Now that a long-sought natural gas pipeline is on its way into Homer, local residents and city officials are going to have to figure out what’s next. A pair of town meetings this week will focus on the question – how to build and pay for a massive gas distribution network in Homer.
After years of political maneuvering, the State of Alaska finally agreed this year to pay more than 8-million dollars to build a natural gas line into the Homer area. That line will travel into town from Anchor Point, along the Old Sterling Highway. Officials from Enstar Natural Gas Company have said they will begin construction next spring and would like to have the main trunk line into Homer by next fall.
The question for the City of Homer is what happens next.
Homer City Manager Walt Wrede says the final price tag for a gas distribution system within the Homer city limits will likely run about $12 million – or just about one year’s worth of the city’s general fund budget.
Wrede agrees that number is certainly nothing to sneeze at and one option would be for the city to not spend that money and do nothing – leaving residents and businesses to deal with Enstar directly to bring gas into their buildings.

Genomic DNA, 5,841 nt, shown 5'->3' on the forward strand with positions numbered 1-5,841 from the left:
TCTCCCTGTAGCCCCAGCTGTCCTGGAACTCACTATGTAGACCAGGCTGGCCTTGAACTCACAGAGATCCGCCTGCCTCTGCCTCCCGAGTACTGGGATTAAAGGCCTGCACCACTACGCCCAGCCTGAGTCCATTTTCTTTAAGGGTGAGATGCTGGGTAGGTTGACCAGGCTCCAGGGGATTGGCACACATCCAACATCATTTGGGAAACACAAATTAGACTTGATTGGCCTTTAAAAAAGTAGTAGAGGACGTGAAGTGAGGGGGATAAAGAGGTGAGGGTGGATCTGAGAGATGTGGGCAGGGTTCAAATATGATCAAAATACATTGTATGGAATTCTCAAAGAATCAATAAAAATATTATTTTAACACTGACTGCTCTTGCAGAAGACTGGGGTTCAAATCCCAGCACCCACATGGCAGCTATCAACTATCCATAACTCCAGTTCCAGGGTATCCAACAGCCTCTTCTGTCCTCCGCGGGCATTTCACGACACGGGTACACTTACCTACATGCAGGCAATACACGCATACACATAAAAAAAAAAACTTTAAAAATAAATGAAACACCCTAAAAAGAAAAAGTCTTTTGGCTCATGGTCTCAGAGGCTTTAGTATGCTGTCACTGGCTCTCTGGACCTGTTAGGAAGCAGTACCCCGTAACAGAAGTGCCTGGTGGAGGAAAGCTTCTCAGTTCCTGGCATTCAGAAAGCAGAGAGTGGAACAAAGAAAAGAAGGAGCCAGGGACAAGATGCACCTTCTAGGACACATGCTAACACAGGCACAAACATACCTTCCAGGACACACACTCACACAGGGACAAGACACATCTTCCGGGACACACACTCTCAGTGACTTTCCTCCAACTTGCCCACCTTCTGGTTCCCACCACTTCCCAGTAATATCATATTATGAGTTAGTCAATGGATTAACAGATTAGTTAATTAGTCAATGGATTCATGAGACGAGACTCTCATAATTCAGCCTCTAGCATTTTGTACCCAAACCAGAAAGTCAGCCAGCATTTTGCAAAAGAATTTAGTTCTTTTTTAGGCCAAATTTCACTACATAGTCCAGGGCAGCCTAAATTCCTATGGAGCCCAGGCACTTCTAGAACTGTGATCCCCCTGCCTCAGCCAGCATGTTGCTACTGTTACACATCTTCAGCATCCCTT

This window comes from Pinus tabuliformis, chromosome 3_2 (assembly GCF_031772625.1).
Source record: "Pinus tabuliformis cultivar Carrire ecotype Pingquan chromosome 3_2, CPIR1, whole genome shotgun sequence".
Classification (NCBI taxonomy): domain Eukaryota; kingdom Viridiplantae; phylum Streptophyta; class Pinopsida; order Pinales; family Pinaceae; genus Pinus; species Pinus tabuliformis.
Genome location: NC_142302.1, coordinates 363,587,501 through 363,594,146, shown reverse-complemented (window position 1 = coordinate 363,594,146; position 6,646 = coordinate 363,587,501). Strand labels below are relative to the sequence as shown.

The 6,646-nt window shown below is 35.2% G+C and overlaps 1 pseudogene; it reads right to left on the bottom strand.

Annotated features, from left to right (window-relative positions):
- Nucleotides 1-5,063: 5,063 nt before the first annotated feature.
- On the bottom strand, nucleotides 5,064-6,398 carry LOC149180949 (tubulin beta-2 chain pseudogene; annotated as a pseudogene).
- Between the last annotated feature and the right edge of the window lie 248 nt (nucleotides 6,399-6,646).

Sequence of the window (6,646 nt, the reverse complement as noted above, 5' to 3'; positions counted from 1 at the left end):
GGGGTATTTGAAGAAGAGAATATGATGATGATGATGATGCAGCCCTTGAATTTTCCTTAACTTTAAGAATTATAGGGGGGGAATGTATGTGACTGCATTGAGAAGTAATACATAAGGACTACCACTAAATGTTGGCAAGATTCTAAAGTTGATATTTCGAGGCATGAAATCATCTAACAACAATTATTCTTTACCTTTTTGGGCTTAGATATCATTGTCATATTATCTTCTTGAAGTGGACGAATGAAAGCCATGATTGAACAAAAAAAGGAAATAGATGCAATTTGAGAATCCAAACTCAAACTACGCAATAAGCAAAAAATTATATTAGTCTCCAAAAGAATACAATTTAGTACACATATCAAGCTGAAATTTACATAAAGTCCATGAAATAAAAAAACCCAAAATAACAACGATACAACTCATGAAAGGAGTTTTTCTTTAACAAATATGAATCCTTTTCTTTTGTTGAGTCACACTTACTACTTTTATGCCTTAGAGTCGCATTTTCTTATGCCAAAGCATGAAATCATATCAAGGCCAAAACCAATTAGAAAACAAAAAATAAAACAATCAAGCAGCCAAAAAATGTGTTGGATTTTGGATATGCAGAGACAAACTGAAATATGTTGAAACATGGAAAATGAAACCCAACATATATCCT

The other option – the one the council seems at this point to be leaning toward – is a USAD, or Utility Special Assessment District.
"The city would be the one to contract with Enstar and then the property owners would pay the city back over ... a ten-year period," said Wrede.
The city and borough do USAD’s all the time, for things like water and sewer lines. But the scale of this proposed USAD is unlike anything the city has ever done before.
How it’s likely to work, says Wrede, is the city would borrow the money – maybe from the borough or through a bond sale – and pay the cost of the distribution network up front. Residents would then repay the city over a period of time. The question for residents, of course, is what is the bottom line going to be?
Wrede says there are too many unknown variables at this point to put a firm number on what the assessment cost may be but the city has come to a figure of $3,200 per lot as a guideline estimate for right now. If the council decides to move forward with the USAD, residents will have a chance to object to it before public hearings begin, likely sometime in January.
One of the major complaints Wrede has heard so far is that Enstar will end up reaping the rewards from the new gas network without having to up-front the costs themselves.
"There's another way to look at it," he said. "I think the city council looks at this as ... a big investment we can make in this community. We can bring down the cost of living and make our businesses more competitive."
Homer residents will have their first chance to gather more information and ask more questions about the gas distribution network at a pair of town meetings scheduled on the subject – Tuesday and Wednesday night, 5 to 7 p.m. in the commons at Homer High School.